Of these two blogs, I like Pharmalot best because I get Ed Silverman's -- the author's -- personal point of view on the news. With the WSJ Health Blog, I just get the news -- which is fine if you want a Cliff Notes version of the WSJ's printed health section.

Pharmalot is also more creative, especially with its use of graphics. Hey, WSJ guys! Get with the 21st Century -- it's a colorful world out there. You have to break out of the B&W etch-a-sketch portraits that your print brethen are so proud of. Maybe Mr. Murdock will read this and bring some color to the WSJ front page and to the WSJ Health Blog too!

Monday, September 8, 2008

Is a 3rd-Party "Seal of Approval" for Health Blogs Necessary?

Fard Johnmar, founder of healthcare marketing communications consultancy Envision Solutions, LLC and author of the blog HealthCareVox, just released results of a new study of the Health Blogosphere. Here are some snippets form the press release:

"According to a national survey we commissioned, the U.S. adult health blogging population currently stands at 13.6 million. (We defined health bloggers as people writing on blogs where at least at least 50% of posts focus on health-related topics.) In addition, the majority of health bloggers are female and 38% are either African American or Hispanic.

"Marketing activity taking place in the health blogosphere has increased. For example, the number of bloggers reporting inquiries from public relations professionals jumped 57% between 2006 and 2007. Also, respondents were more likely to report running advertising on their Weblogs.

Of course, these marketing trends will be cause for concern for some. However there is evidence many bloggers are operating ethically. Most respondents view statements by their peers critically. Yet the majority have great confidence health bloggers routinely disclose apparent and implied conflicts of interest.

Overall, these two studies indicate that the state of the health blogosphere is strong. Millions of Americans are writing health blogs. In addition, many are operating ethically."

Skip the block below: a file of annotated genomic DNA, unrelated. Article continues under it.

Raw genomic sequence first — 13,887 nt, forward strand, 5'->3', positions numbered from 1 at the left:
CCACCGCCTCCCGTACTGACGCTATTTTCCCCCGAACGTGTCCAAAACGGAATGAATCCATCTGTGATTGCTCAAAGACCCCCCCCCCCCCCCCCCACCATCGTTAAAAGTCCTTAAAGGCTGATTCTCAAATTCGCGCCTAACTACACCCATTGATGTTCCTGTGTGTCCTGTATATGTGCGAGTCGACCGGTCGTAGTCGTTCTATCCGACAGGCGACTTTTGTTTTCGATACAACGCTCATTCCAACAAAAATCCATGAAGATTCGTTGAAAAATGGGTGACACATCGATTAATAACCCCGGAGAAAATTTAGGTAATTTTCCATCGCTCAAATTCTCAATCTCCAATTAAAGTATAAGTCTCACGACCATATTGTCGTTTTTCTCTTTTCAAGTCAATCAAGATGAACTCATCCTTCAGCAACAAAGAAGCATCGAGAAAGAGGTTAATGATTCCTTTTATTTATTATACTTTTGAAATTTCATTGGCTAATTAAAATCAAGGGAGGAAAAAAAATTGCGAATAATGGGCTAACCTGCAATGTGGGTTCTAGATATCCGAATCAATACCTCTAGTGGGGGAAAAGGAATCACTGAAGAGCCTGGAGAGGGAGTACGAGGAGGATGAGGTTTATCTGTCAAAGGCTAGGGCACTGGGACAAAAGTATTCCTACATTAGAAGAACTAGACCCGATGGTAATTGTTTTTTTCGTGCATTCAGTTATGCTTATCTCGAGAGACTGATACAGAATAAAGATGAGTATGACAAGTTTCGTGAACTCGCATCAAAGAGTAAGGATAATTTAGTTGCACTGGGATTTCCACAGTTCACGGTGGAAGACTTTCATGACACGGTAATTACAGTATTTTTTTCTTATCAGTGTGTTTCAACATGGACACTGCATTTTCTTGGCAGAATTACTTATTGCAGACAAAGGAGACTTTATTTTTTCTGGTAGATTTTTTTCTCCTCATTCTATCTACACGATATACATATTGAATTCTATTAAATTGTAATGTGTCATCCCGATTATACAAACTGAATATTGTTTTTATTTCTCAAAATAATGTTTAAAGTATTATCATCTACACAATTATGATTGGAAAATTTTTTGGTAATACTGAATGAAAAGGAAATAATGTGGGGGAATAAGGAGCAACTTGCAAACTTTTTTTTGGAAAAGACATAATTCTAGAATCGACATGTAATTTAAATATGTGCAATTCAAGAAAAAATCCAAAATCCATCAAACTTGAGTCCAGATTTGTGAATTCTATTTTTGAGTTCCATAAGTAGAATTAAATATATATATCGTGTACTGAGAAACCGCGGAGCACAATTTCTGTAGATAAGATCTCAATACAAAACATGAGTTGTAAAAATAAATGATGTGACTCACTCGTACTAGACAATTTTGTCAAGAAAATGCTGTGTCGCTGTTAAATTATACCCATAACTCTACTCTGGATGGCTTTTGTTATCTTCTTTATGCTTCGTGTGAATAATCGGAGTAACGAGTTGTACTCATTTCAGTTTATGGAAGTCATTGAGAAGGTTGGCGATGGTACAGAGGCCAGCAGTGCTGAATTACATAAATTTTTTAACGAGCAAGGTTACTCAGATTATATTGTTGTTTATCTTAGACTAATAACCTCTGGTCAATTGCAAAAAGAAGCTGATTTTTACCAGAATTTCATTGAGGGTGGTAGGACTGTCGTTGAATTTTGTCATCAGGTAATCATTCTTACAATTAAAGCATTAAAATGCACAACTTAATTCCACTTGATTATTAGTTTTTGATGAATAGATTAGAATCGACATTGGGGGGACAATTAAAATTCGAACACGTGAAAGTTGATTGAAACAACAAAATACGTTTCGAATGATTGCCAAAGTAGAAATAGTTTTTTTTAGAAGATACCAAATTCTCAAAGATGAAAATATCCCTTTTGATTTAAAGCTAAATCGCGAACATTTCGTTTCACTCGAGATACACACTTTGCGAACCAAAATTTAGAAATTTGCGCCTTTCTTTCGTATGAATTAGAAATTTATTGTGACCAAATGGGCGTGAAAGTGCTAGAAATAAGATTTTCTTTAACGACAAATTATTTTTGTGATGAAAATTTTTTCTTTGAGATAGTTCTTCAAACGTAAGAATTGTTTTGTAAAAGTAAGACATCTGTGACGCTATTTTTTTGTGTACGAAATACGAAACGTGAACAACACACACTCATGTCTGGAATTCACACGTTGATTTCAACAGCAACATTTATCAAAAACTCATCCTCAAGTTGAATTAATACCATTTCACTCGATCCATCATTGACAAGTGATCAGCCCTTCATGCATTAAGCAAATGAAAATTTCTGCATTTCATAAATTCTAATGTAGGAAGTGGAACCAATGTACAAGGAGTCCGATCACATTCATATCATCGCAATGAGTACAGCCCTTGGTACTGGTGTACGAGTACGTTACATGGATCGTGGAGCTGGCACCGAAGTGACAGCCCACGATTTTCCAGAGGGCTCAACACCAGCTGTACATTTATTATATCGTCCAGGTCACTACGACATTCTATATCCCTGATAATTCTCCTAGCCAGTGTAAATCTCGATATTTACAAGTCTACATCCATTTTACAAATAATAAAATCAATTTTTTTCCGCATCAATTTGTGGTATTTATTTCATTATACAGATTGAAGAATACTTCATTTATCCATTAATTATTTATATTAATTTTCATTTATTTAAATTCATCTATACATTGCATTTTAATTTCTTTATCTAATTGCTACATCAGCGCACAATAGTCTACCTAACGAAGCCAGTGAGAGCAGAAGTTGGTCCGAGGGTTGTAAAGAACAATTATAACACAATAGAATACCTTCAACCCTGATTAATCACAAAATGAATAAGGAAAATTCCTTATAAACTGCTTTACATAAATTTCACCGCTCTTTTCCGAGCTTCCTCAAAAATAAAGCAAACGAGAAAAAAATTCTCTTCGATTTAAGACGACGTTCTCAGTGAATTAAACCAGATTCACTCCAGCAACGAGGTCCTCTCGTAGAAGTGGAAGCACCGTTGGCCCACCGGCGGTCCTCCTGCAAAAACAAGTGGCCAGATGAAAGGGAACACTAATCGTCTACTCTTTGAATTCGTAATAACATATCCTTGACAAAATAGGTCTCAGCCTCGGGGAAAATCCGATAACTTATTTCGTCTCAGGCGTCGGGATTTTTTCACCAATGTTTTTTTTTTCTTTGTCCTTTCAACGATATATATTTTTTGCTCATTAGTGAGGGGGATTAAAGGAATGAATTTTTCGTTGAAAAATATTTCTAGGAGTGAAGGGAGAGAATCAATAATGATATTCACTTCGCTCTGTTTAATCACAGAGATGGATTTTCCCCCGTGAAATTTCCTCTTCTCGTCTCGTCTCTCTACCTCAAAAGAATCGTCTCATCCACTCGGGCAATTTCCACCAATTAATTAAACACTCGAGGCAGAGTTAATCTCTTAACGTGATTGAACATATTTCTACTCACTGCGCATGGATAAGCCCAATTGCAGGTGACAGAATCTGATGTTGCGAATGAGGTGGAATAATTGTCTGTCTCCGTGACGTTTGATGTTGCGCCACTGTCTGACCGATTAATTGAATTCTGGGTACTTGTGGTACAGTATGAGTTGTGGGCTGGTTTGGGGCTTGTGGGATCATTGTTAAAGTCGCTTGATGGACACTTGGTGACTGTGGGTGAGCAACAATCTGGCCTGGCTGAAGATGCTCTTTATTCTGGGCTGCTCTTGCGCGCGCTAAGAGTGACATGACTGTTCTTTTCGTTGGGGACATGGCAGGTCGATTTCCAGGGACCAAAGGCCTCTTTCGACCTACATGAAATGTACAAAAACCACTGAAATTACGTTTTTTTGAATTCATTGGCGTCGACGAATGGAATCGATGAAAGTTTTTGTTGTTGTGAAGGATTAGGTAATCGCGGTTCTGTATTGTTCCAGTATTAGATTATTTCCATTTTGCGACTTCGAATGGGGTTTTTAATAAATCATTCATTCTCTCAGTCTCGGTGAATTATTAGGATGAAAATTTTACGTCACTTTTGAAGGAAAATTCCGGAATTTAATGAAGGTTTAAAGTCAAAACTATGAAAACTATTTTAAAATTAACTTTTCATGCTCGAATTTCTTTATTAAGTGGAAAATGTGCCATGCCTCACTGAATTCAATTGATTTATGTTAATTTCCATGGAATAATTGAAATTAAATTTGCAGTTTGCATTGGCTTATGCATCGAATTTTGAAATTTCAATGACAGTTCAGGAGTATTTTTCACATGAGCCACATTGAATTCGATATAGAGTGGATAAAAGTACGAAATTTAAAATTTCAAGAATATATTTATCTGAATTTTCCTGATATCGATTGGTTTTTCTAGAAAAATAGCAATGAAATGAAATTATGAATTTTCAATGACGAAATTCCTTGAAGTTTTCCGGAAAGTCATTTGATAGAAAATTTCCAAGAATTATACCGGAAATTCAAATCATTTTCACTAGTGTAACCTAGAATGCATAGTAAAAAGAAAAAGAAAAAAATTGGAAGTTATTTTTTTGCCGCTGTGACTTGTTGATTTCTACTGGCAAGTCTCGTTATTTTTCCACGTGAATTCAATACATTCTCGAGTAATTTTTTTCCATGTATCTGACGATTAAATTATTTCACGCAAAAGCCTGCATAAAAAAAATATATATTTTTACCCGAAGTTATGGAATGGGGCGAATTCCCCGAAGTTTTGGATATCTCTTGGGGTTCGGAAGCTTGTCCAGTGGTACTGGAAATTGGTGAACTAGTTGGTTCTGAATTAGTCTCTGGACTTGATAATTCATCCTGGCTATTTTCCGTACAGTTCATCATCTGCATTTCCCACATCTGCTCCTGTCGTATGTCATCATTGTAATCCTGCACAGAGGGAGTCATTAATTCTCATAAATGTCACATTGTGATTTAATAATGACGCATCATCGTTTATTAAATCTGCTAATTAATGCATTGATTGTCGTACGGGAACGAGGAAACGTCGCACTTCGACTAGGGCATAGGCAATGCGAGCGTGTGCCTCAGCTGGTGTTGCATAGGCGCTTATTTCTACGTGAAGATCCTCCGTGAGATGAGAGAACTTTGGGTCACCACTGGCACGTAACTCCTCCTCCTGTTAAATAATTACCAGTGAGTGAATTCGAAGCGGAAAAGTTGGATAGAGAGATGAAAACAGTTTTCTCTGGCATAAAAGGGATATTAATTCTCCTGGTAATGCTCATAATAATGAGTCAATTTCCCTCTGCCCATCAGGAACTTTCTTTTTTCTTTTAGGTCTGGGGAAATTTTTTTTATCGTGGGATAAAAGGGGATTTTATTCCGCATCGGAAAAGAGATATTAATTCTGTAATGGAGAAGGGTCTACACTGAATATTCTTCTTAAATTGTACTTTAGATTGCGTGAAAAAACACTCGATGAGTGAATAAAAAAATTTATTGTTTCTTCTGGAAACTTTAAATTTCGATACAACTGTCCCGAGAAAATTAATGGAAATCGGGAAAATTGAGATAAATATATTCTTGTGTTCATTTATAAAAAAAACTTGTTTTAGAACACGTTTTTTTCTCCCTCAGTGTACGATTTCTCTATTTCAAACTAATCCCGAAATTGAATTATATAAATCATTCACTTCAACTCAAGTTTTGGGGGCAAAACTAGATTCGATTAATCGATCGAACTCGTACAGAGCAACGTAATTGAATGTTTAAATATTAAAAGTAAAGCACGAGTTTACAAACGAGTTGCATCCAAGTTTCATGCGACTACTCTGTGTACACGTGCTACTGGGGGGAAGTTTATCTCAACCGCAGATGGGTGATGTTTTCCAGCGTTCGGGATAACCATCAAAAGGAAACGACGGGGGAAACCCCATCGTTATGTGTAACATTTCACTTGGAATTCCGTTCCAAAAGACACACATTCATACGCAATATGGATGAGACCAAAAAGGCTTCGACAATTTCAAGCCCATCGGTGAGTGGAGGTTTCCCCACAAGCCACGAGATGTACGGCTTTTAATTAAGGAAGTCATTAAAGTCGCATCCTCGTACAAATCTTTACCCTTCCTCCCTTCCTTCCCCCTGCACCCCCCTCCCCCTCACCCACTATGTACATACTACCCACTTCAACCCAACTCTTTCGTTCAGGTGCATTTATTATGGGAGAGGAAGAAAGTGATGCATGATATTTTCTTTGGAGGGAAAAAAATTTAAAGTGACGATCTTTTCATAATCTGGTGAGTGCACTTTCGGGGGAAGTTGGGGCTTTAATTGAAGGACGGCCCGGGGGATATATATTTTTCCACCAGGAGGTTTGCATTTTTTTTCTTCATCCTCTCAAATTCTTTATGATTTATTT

However, at least one-third (34%) of respondents have low confidence that healthcare bloggers disclose conflicts of interest and about the same feel that running advertising on blogs negatively affects credibility (an equal number strongly disagree). [Compare these results with the 2007 Pharma Blogosphere Survey.]

At least one commenter to Fard's post announcing the report suggested that a "smidgen of regulatory oversight" might be called for:
"Seems to me that a 'credentialing' function or disinterested 3rd party seal of approval may filter the credible sites from the pumping crowd.

Privacy, legal and veracity issues notwithstanding, the horse is no doubt 'running on the range'. The question seems to be: how will market forces, tempered by voluntary enforcement of a code of ethics, coupled perhaps with a smidgen of regulatory oversight coalesce into an aggregate voice in the interest of public health?" -- Gregg Masters
[I note with amusement, that when you click on Gregg's name, you are brought to the site -- "Your trusted source for value in hospital and physician services..." -- which has no information about who produces the site, what the privacy policy is, and what, if any, conflicts of interest may exist.]

Is a "Seal of Approval" Needed for Health Blogs?
No, we don't need no stinkin' seal!
Yes, it is imperative!
Can't say one way or another
Maybe not a seal, but a "credo" or guidelines with signatories -- like the PhRMA Code